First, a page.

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I just found an abstract of mine, copied from a Journal, in an online book titled "Issues in Ecological Research and Application." It looks like this is a free book to download that just has random abstracts from various ecology journals. However, it appears like it doesn't take every single abstract from these journals. This company appears to also do this for many fields.

Actually, it is a bit stranger than full abstracts, it's basically full abstracts broken up with phrases like "journalists obtained a quote from researchers at University '..."

So my questions are, how did my abstract get in such a book? And what is the purpose of such a book? Abstracts are freely available online everywhere. Back in the print days, I could, perhaps, see the purpose of a library owning such a thing, but I can't quite understand what this is used for. Also is this even legal and should I be concerned about such things?

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    Well, it sounds like it's worth every penny that you paid for it. – Pete L. Clark Mar 1 '15 at 3:29
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I don't know if it's legal (it could depend on what counts as fair use, for example), but I wouldn't be concerned. I don't see any likelihood that this will harm you.

It's possible that they asked the journal for permission to reprint the abstract, but I'd guess they just grabbed it from the web. The "journalists obtained a quote" stuff may be intended to make it look like a press release or news article, rather than a reprinted abstract. One positive side effect is that this makes it clear that the publisher is quoting you describing your work, rather than that you chose to publish an abstract in this venue.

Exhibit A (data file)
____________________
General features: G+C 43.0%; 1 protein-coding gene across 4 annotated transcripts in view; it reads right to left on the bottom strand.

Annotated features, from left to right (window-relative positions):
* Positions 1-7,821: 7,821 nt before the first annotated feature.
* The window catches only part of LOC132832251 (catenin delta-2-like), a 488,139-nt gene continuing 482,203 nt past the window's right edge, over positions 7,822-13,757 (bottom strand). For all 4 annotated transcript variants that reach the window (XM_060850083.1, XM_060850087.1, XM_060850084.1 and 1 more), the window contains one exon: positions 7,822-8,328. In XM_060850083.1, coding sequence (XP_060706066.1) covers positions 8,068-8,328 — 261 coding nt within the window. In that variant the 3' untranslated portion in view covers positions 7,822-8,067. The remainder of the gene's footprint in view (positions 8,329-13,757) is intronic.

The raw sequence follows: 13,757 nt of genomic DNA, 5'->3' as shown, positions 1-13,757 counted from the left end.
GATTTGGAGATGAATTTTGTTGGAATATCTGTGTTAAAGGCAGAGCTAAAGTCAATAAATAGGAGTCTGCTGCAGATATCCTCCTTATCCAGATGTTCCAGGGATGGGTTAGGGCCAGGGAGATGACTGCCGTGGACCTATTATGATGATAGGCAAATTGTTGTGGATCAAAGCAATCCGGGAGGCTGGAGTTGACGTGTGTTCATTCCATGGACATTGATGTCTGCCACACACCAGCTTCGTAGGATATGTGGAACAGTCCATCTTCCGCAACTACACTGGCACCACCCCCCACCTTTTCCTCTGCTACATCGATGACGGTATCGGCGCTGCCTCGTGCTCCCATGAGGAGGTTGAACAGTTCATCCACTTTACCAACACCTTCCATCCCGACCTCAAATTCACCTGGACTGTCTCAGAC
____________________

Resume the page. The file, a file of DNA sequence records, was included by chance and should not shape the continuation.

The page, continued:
I don't know why the publisher would compile these volumes. They have no academic value whatsoever, but it's easy to speculate about motives:

  1. If these volumes are assembled by programs scraping the web, then the publisher only needs to sell a handful of them to make a profit. With thousands of volumes available, they can presumably find a few suckers who will pay for one, or perhaps even careless librarians they can sell subscriptions to.

  2. Maybe the volumes are used for content farming, to try to mimic genuine content and thereby attract web searchers (so the publisher can sell ads or otherwise exploit these visits).

  3. They might also be used to create the illusion of academic respectability for the publisher, by creating a big catalog full of books that look reasonable at first glance (but not at second glance).

  4. It could be someone who is genuinely trying to perform a useful service and simply doesn't recognize how useless this is.

If this bothers you, you could bring it to the attention of your publisher. If they didn't authorize the use of the abstract, then they'll decide whether they can or should do anything about it.

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    But it claims to be a free download here. I think it's got more to do with your points 2&3 than 1 - perhaps on the way to trying for some gain. – Chris H Mar 1 '15 at 12:22
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    Looking at their sites and related content, it looks like #1 and #4: they appear to run a system that creates algorithmically-generated news digests, and are now applying it to academic publishing as well. – jakebeal Mar 1 '15 at 14:08

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